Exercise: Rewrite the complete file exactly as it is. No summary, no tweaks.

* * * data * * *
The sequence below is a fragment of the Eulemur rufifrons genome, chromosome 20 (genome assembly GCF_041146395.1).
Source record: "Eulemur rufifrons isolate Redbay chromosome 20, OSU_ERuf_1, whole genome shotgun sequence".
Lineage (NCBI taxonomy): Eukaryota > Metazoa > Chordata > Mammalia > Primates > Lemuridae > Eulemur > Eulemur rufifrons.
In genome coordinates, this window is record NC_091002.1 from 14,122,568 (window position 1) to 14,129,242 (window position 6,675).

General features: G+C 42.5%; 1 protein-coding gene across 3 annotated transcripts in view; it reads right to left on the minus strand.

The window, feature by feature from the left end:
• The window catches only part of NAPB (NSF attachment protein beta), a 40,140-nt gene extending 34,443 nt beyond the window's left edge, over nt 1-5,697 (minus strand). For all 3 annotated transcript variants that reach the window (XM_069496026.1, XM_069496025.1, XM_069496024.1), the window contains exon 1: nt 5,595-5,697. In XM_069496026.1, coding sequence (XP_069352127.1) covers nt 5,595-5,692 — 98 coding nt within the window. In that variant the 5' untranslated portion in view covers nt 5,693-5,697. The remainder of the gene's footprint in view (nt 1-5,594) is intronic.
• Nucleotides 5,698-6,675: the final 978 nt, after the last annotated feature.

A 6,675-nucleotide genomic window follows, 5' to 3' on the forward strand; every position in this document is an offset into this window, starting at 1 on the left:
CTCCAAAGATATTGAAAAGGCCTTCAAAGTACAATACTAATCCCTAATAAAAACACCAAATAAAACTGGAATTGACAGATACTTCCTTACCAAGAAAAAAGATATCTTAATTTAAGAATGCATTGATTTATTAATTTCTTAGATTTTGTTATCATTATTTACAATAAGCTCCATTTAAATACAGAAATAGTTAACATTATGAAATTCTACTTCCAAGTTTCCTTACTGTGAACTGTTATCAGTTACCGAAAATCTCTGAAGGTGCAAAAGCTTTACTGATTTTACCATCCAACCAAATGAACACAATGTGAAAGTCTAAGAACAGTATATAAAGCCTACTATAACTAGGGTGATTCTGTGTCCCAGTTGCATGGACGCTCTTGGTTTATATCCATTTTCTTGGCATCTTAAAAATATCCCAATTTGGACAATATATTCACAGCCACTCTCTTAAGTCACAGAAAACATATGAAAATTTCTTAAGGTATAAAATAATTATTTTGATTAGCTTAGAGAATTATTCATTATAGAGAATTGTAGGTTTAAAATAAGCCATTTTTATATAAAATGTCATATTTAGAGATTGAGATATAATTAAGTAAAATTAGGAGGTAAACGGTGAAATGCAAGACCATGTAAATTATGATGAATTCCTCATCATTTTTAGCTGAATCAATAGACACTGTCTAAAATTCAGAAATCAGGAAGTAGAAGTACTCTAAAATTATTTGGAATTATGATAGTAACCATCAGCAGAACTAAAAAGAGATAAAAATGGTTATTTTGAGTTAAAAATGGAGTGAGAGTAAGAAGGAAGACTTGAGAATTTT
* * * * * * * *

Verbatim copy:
The sequence below is a fragment of the Eulemur rufifrons genome, chromosome 20 (genome assembly GCF_041146395.1).
Source record: "Eulemur rufifrons isolate Redbay chromosome 20, OSU_ERuf_1, whole genome shotgun sequence".
Lineage (NCBI taxonomy): Eukaryota > Metazoa > Chordata > Mammalia > Primates > Lemuridae > Eulemur > Eulemur rufifrons.
In genome coordinates, this window is record NC_091002.1 from 14,122,568 (window position 1) to 14,129,242 (window position 6,675).

General features: G+C 42.5%; 1 protein-coding gene across 3 annotated transcripts in view; it reads right to left on the minus strand.

The window, feature by feature from the left end:
• The window catches only part of NAPB (NSF attachment protein beta), a 40,140-nt gene extending 34,443 nt beyond the window's left edge, over nt 1-5,697 (minus strand). For all 3 annotated transcript variants that reach the window (XM_069496026.1, XM_069496025.1, XM_069496024.1), the window contains exon 1: nt 5,595-5,697. In XM_069496026.1, coding sequence (XP_069352127.1) covers nt 5,595-5,692 — 98 coding nt within the window. In that variant the 5' untranslated portion in view covers nt 5,693-5,697. The remainder of the gene's footprint in view (nt 1-5,594) is intronic.
• Nucleotides 5,698-6,675: the final 978 nt, after the last annotated feature.

A 6,675-nucleotide genomic window follows, 5' to 3' on the forward strand; every position in this document is an offset into this window, starting at 1 on the left:
CTCCAAAGATATTGAAAAGGCCTTCAAAGTACAATACTAATCCCTAATAAAAACACCAAATAAAACTGGAATTGACAGATACTTCCTTACCAAGAAAAAAGATATCTTAATTTAAGAATGCATTGATTTATTAATTTCTTAGATTTTGTTATCATTATTTACAATAAGCTCCATTTAAATACAGAAATAGTTAACATTATGAAATTCTACTTCCAAGTTTCCTTACTGTGAACTGTTATCAGTTACCGAAAATCTCTGAAGGTGCAAAAGCTTTACTGATTTTACCATCCAACCAAATGAACACAATGTGAAAGTCTAAGAACAGTATATAAAGCCTACTATAACTAGGGTGATTCTGTGTCCCAGTTGCATGGACGCTCTTGGTTTATATCCATTTTCTTGGCATCTTAAAAATATCCCAATTTGGACAATATATTCACAGCCACTCTCTTAAGTCACAGAAAACATATGAAAATTTCTTAAGGTATAAAATAATTATTTTGATTAGCTTAGAGAATTATTCATTATAGAGAATTGTAGGTTTAAAATAAGCCATTTTTATATAAAATGTCATATTTAGAGATTGAGATATAATTAAGTAAAATTAGGAGGTAAACGGTGAAATGCAAGACCATGTAAATTATGATGAATTCCTCATCATTTTTAGCTGAATCAATAGACACTGTCTAAAATTCAGAAATCAGGAAGTAGAAGTACTCTAAAATTATTTGGAATTATGATAGTAACCATCAGCAGAACTAAAAAGAGATAAAAATGGTTATTTTGAGTTAAAAATGGAGTGAGAGTAAGAAGGAAGACTTGAGAATTTT